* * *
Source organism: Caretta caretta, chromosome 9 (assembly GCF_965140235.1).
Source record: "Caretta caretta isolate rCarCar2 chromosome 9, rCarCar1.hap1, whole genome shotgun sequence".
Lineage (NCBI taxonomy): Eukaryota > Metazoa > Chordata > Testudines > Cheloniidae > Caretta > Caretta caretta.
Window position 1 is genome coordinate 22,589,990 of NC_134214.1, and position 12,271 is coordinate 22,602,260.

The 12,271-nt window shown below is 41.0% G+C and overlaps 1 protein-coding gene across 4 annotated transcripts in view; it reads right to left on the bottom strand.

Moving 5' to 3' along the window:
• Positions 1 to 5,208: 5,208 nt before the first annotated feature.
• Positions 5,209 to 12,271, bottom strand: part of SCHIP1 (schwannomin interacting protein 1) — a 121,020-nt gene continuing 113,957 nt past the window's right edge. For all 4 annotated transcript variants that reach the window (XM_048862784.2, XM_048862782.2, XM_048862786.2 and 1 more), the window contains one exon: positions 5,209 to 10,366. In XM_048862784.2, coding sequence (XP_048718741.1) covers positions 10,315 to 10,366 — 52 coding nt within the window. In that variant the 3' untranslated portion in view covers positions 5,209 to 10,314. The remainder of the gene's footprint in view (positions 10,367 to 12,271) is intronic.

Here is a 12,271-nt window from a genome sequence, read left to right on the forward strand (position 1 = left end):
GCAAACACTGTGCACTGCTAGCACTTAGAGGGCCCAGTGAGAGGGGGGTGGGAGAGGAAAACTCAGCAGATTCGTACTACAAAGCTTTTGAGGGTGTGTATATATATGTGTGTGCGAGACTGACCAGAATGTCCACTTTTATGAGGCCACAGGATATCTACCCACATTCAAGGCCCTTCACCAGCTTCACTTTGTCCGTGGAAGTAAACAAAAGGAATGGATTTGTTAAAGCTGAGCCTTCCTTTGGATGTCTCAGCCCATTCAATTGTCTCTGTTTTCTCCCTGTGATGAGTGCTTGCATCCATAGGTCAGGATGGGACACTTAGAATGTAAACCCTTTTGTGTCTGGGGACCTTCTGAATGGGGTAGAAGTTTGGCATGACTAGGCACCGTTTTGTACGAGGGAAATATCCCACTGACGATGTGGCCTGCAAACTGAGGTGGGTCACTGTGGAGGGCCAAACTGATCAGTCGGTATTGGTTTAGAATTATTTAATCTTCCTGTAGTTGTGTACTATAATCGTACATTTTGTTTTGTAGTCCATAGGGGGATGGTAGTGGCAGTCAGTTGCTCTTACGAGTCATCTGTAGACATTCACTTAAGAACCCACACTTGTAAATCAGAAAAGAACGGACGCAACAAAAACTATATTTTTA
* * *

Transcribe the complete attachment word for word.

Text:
Source organism: Caretta caretta, chromosome 9 (assembly GCF_965140235.1).
Source record: "Caretta caretta isolate rCarCar2 chromosome 9, rCarCar1.hap1, whole genome shotgun sequence".
Lineage (NCBI taxonomy): Eukaryota > Metazoa > Chordata > Testudines > Cheloniidae > Caretta > Caretta caretta.
Window position 1 is genome coordinate 22,589,990 of NC_134214.1, and position 12,271 is coordinate 22,602,260.

The 12,271-nt window shown below is 41.0% G+C and overlaps 1 protein-coding gene across 4 annotated transcripts in view; it reads right to left on the bottom strand.

Moving 5' to 3' along the window:
• Positions 1 to 5,208: 5,208 nt before the first annotated feature.
• Positions 5,209 to 12,271, bottom strand: part of SCHIP1 (schwannomin interacting protein 1) — a 121,020-nt gene continuing 113,957 nt past the window's right edge. For all 4 annotated transcript variants that reach the window (XM_048862784.2, XM_048862782.2, XM_048862786.2 and 1 more), the window contains one exon: positions 5,209 to 10,366. In XM_048862784.2, coding sequence (XP_048718741.1) covers positions 10,315 to 10,366 — 52 coding nt within the window. In that variant the 3' untranslated portion in view covers positions 5,209 to 10,314. The remainder of the gene's footprint in view (positions 10,367 to 12,271) is intronic.

Here is a 12,271-nt window from a genome sequence, read left to right on the forward strand (position 1 = left end):
GCAAACACTGTGCACTGCTAGCACTTAGAGGGCCCAGTGAGAGGGGGGTGGGAGAGGAAAACTCAGCAGATTCGTACTACAAAGCTTTTGAGGGTGTGTATATATATGTGTGTGCGAGACTGACCAGAATGTCCACTTTTATGAGGCCACAGGATATCTACCCACATTCAAGGCCCTTCACCAGCTTCACTTTGTCCGTGGAAGTAAACAAAAGGAATGGATTTGTTAAAGCTGAGCCTTCCTTTGGATGTCTCAGCCCATTCAATTGTCTCTGTTTTCTCCCTGTGATGAGTGCTTGCATCCATAGGTCAGGATGGGACACTTAGAATGTAAACCCTTTTGTGTCTGGGGACCTTCTGAATGGGGTAGAAGTTTGGCATGACTAGGCACCGTTTTGTACGAGGGAAATATCCCACTGACGATGTGGCCTGCAAACTGAGGTGGGTCACTGTGGAGGGCCAAACTGATCAGTCGGTATTGGTTTAGAATTATTTAATCTTCCTGTAGTTGTGTACTATAATCGTACATTTTGTTTTGTAGTCCATAGGGGGATGGTAGTGGCAGTCAGTTGCTCTTACGAGTCATCTGTAGACATTCACTTAAGAACCCACACTTGTAAATCAGAAAAGAACGGACGCAACAAAAACTATATTTTTA